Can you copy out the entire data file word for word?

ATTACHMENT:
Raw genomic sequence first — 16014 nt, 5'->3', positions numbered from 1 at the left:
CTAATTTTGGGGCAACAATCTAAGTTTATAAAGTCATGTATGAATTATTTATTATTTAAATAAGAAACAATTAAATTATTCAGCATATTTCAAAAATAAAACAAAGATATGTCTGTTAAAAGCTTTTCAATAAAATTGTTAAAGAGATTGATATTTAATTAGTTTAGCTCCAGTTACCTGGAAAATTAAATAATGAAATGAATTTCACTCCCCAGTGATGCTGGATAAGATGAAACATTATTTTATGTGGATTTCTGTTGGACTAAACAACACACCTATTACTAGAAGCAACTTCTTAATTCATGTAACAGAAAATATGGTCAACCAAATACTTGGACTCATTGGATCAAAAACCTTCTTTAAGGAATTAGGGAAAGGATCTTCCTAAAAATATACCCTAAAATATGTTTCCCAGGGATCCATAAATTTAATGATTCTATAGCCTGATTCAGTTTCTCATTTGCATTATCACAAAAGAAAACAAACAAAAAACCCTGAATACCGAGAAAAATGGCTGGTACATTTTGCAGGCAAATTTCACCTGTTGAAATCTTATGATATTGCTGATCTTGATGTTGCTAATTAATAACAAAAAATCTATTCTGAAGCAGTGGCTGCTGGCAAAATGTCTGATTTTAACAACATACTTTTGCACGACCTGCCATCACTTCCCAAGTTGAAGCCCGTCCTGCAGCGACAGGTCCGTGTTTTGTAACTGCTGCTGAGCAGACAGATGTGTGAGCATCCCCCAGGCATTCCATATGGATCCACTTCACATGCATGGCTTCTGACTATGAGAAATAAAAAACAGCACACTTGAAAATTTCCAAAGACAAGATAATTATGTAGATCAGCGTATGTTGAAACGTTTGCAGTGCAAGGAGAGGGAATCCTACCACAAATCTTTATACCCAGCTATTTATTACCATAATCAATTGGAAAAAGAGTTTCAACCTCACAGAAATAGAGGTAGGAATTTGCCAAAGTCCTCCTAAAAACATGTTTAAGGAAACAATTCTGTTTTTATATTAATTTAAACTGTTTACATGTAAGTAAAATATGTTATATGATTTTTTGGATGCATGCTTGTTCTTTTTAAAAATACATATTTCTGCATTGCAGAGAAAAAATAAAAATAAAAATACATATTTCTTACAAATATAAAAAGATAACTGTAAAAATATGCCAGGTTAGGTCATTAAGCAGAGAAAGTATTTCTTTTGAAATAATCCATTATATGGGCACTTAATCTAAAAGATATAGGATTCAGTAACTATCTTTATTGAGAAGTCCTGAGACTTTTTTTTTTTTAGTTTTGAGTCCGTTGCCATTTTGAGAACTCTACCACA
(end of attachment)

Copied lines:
Raw genomic sequence first — 16014 nt, 5'->3', positions numbered from 1 at the left:
CTAATTTTGGGGCAACAATCTAAGTTTATAAAGTCATGTATGAATTATTTATTATTTAAATAAGAAACAATTAAATTATTCAGCATATTTCAAAAATAAAACAAAGATATGTCTGTTAAAAGCTTTTCAATAAAATTGTTAAAGAGATTGATATTTAATTAGTTTAGCTCCAGTTACCTGGAAAATTAAATAATGAAATGAATTTCACTCCCCAGTGATGCTGGATAAGATGAAACATTATTTTATGTGGATTTCTGTTGGACTAAACAACACACCTATTACTAGAAGCAACTTCTTAATTCATGTAACAGAAAATATGGTCAACCAAATACTTGGACTCATTGGATCAAAAACCTTCTTTAAGGAATTAGGGAAAGGATCTTCCTAAAAATATACCCTAAAATATGTTTCCCAGGGATCCATAAATTTAATGATTCTATAGCCTGATTCAGTTTCTCATTTGCATTATCACAAAAGAAAACAAACAAAAAACCCTGAATACCGAGAAAAATGGCTGGTACATTTTGCAGGCAAATTTCACCTGTTGAAATCTTATGATATTGCTGATCTTGATGTTGCTAATTAATAACAAAAAATCTATTCTGAAGCAGTGGCTGCTGGCAAAATGTCTGATTTTAACAACATACTTTTGCACGACCTGCCATCACTTCCCAAGTTGAAGCCCGTCCTGCAGCGACAGGTCCGTGTTTTGTAACTGCTGCTGAGCAGACAGATGTGTGAGCATCCCCCAGGCATTCCATATGGATCCACTTCACATGCATGGCTTCTGACTATGAGAAATAAAAAACAGCACACTTGAAAATTTCCAAAGACAAGATAATTATGTAGATCAGCGTATGTTGAAACGTTTGCAGTGCAAGGAGAGGGAATCCTACCACAAATCTTTATACCCAGCTATTTATTACCATAATCAATTGGAAAAAGAGTTTCAACCTCACAGAAATAGAGGTAGGAATTTGCCAAAGTCCTCCTAAAAACATGTTTAAGGAAACAATTCTGTTTTTATATTAATTTAAACTGTTTACATGTAAGTAAAATATGTTATATGATTTTTTGGATGCATGCTTGTTCTTTTTAAAAATACATATTTCTGCATTGCAGAGAAAAAATAAAAATAAAAATACATATTTCTTACAAATATAAAAAGATAACTGTAAAAATATGCCAGGTTAGGTCATTAAGCAGAGAAAGTATTTCTTTTGAAATAATCCATTATATGGGCACTTAATCTAAAAGATATAGGATTCAGTAACTATCTTTATTGAGAAGTCCTGAGACTTTTTTTTTTTTAGTTTTGAGTCCGTTGCCATTTTGAGAACTCTACCACA